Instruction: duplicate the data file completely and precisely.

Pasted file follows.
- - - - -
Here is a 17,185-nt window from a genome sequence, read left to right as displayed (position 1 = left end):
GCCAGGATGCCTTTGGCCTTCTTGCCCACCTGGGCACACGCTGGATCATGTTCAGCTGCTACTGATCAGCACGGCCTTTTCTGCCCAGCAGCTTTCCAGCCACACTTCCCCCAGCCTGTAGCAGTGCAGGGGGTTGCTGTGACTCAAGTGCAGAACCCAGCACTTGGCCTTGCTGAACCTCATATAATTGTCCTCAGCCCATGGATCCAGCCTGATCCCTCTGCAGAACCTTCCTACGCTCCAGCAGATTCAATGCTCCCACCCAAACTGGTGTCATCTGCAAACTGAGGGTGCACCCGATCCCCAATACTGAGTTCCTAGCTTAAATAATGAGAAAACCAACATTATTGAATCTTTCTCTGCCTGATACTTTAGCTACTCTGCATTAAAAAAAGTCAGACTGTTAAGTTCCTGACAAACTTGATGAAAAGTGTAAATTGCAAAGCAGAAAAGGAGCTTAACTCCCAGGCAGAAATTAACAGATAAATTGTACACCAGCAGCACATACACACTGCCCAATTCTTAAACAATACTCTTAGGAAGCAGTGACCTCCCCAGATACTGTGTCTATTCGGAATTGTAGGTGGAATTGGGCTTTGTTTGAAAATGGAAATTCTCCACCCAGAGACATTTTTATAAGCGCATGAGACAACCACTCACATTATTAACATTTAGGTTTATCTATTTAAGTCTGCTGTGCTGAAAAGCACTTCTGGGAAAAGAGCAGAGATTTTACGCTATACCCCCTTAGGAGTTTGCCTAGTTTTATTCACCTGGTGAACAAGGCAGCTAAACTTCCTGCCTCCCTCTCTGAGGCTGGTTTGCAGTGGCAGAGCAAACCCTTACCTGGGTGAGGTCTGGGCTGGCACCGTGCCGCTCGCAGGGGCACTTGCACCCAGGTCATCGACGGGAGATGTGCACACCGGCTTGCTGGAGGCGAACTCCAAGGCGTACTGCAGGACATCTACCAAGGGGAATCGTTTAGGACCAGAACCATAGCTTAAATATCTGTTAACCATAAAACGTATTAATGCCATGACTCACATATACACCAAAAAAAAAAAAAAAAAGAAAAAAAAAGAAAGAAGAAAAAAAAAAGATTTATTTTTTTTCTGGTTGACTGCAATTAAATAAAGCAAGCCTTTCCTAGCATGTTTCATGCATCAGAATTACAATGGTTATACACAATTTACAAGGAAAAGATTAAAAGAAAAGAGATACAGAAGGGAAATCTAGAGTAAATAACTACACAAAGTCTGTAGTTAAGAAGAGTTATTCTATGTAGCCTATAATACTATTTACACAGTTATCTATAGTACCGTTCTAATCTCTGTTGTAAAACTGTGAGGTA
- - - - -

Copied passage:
Here is a 17,185-nt window from a genome sequence, read left to right as displayed (position 1 = left end):
GCCAGGATGCCTTTGGCCTTCTTGCCCACCTGGGCACACGCTGGATCATGTTCAGCTGCTACTGATCAGCACGGCCTTTTCTGCCCAGCAGCTTTCCAGCCACACTTCCCCCAGCCTGTAGCAGTGCAGGGGGTTGCTGTGACTCAAGTGCAGAACCCAGCACTTGGCCTTGCTGAACCTCATATAATTGTCCTCAGCCCATGGATCCAGCCTGATCCCTCTGCAGAACCTTCCTACGCTCCAGCAGATTCAATGCTCCCACCCAAACTGGTGTCATCTGCAAACTGAGGGTGCACCCGATCCCCAATACTGAGTTCCTAGCTTAAATAATGAGAAAACCAACATTATTGAATCTTTCTCTGCCTGATACTTTAGCTACTCTGCATTAAAAAAAGTCAGACTGTTAAGTTCCTGACAAACTTGATGAAAAGTGTAAATTGCAAAGCAGAAAAGGAGCTTAACTCCCAGGCAGAAATTAACAGATAAATTGTACACCAGCAGCACATACACACTGCCCAATTCTTAAACAATACTCTTAGGAAGCAGTGACCTCCCCAGATACTGTGTCTATTCGGAATTGTAGGTGGAATTGGGCTTTGTTTGAAAATGGAAATTCTCCACCCAGAGACATTTTTATAAGCGCATGAGACAACCACTCACATTATTAACATTTAGGTTTATCTATTTAAGTCTGCTGTGCTGAAAAGCACTTCTGGGAAAAGAGCAGAGATTTTACGCTATACCCCCTTAGGAGTTTGCCTAGTTTTATTCACCTGGTGAACAAGGCAGCTAAACTTCCTGCCTCCCTCTCTGAGGCTGGTTTGCAGTGGCAGAGCAAACCCTTACCTGGGTGAGGTCTGGGCTGGCACCGTGCCGCTCGCAGGGGCACTTGCACCCAGGTCATCGACGGGAGATGTGCACACCGGCTTGCTGGAGGCGAACTCCAAGGCGTACTGCAGGACATCTACCAAGGGGAATCGTTTAGGACCAGAACCATAGCTTAAATATCTGTTAACCATAAAACGTATTAATGCCATGACTCACATATACACCAAAAAAAAAAAAAAAAAGAAAAAAAAAGAAAGAAGAAAAAAAAAAGATTTATTTTTTTTCTGGTTGACTGCAATTAAATAAAGCAAGCCTTTCCTAGCATGTTTCATGCATCAGAATTACAATGGTTATACACAATTTACAAGGAAAAGATTAAAAGAAAAGAGATACAGAAGGGAAATCTAGAGTAAATAACTACACAAAGTCTGTAGTTAAGAAGAGTTATTCTATGTAGCCTATAATACTATTTACACAGTTATCTATAGTACCGTTCTAATCTCTGTTGTAAAACTGTGAGGTA